This sort. Where you also get a DVD of all the images so you can race home, download AMIDE and view all the images and confidently and usefully self diagnose. Before finding out that the wonderful IrfanView can read .dcm images anyway. Here's my inner being revealed below.
ADDRESS OF THE HOLY FATHER JOHN PAUL II TO H.E. Mr. BRIAN THOMAS BURKE, THE NEW AMBASSADOR OF AUSTRALIA TO THE HOLY SEE Monday, 31October 1988
Mr Ambassador, I am happy to accept from Your Excellency the Letters accrediting you as Ambassador Extraordinary and Plenipotentiary of Australia to the Holy See. In offering you a warm welcome, I wish also to thank you for the cordial greetings which you have conveyed to me from the Governor General, the Prime Minister and the Government and people of Australia.
I would ask you to be so kind as to reciprocate these good wishes. At the same time I assure you of my continued prayers for the harmony and prosperity of all the citizens of the Commonwealth of Australia.[more...]
I went to see The Necks on Friday. Magnificent. I can't do better than Jessica Nicholas from THE AGE
PIPED The Necks, Melbourne Town Hall, March 2 If god were to create a sermon for the 21st century, he might well choose the Necks to write the soundtrack. Sonically, there is nothing more imposing or impressive than a 10,000-pipe grand organ - especially in the hands of Necks pianist Chris Abrahams. Visually, too, the Melbourne Town Hall's gargantuan organ makes for a majestic backdrop. Friday night's "congregation" was suitably awed, listening in rapt silence to two lengthy Necks sets before responding with the kind of ecstatic appreciation that would make a charismatic preacher swoon.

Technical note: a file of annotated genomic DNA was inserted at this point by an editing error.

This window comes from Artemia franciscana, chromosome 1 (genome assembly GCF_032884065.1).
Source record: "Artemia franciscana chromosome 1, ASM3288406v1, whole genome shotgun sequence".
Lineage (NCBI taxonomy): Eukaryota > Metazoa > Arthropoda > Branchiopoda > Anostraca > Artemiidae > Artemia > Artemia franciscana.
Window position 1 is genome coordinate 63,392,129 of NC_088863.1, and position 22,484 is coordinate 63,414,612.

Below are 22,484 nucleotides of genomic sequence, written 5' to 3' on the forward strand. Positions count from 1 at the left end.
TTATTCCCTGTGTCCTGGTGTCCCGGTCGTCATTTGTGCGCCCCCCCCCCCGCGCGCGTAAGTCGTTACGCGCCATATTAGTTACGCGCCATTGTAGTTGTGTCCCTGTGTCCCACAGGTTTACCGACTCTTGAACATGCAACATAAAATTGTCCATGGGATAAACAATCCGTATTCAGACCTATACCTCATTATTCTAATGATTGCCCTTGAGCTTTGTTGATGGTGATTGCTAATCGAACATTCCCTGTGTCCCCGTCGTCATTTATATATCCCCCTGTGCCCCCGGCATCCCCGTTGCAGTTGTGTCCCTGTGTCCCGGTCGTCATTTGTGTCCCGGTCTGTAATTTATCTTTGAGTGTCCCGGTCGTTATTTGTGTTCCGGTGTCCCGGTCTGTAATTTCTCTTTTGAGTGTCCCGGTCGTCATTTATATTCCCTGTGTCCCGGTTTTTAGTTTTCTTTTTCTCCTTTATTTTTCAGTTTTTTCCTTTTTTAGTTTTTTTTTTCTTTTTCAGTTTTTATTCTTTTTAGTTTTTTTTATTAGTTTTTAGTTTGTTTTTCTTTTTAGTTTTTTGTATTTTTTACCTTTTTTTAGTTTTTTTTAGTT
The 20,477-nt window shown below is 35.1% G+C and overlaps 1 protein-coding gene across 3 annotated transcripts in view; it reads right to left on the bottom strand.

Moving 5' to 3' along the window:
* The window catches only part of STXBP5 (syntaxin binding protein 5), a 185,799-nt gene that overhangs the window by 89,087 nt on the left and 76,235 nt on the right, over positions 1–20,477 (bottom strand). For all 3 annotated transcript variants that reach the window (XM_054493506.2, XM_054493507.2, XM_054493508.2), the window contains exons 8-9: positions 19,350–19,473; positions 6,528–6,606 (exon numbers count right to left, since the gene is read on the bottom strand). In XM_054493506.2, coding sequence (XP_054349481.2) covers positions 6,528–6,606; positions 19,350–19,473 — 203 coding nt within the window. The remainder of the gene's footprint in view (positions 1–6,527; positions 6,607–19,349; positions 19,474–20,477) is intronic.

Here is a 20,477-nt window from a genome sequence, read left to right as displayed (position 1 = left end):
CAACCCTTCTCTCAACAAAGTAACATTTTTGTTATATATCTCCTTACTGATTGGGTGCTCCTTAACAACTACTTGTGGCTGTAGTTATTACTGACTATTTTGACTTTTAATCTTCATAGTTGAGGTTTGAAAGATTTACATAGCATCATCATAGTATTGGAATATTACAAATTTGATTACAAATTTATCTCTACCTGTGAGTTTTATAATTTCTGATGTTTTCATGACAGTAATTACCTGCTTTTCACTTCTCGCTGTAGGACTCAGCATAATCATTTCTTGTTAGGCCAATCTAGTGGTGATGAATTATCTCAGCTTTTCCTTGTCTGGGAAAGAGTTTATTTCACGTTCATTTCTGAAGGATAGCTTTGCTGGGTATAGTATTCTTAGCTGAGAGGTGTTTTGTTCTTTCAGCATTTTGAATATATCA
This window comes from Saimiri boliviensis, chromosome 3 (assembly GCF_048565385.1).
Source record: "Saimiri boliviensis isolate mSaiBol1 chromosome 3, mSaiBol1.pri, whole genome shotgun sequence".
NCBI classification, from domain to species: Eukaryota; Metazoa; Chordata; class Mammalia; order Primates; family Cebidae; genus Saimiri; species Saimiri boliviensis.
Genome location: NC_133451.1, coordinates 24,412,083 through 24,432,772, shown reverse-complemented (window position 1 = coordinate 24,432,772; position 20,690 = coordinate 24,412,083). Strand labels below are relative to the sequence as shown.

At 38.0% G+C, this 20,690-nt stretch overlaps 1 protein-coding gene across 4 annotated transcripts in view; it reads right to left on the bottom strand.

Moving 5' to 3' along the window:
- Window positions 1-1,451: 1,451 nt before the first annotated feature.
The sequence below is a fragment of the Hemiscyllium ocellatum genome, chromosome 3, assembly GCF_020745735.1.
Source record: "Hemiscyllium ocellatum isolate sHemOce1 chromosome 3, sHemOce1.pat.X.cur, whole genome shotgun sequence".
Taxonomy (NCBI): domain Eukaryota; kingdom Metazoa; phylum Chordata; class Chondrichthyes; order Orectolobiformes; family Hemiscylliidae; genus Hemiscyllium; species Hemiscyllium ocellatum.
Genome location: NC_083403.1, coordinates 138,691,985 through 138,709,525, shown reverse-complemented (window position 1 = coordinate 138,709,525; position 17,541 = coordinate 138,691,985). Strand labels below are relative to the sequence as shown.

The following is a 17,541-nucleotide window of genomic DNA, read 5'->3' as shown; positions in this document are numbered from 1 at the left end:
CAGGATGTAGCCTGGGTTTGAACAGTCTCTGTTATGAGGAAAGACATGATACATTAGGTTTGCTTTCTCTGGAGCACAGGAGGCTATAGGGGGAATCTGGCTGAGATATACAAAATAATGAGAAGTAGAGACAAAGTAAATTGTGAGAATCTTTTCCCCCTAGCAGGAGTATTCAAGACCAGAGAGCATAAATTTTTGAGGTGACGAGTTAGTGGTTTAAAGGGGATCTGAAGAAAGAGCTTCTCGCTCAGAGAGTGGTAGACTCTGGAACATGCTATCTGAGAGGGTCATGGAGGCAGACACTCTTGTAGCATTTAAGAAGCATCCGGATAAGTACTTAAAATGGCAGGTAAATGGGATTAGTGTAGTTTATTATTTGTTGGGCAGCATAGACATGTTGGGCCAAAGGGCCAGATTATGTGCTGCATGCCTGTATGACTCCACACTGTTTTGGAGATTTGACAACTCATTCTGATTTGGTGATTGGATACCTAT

The first set was dominated by Abrahams and the organ. Although all three players (Abrahams, bassist Lloyd Swanton and drummer Tony Buck) were actively engaged, Abrahams produced such extraordinary sounds that it was impossible to tear one's ears away. Exploring the seemingly endless sonic effects of the organ in discrete clusters of notes, arpeggios and occasional chords, the keyboardist created an unearthly orchestra that encompassed church bells, tubas, synthesised voices, pneumatic drills and a deep, rumbling vibration that was felt more than heard.
The second set took an entirely different course. Buck led the dynamics and overall shape of the piece. He began by kneading a small hand-held cymbal against his snare, beating it at irregular intervals. As the organ arrived quietly behind him - sounding like the hum of a train in a distant tunnel - Buck unleashed a violent thud that caused the audience to leap in shock. The sense of theatre continued as Swanton rubbed the bass strings to produce reverberations that echoed Abrahams' trembling overtones.
The trio quickly built an intuitive momentum, Swanton and Buck finding a syncopated heartbeat within Abrahams' sustained chords. After reducing the tempo to a slow, stately march, Buck initiated another thunderous climax that pulsed with punk-like energy and drill-like precision. As the piece drew to a close, the sound of church bells drifted across the auditorium - a jangling, crystal effect like chandeliers being moved about in heaven's antechamber. Beautiful. FXH: I also caught Dale Watson at the Prince. Twang heaven. And The Handsome Family and Darling Downs @ Brunswick East Club. And Sally Ford and the Pachuco Playboys. All good.
PS: The Necks in the last piece were much much more overwhelmingly louder than I have ever heard Billy Thorpe.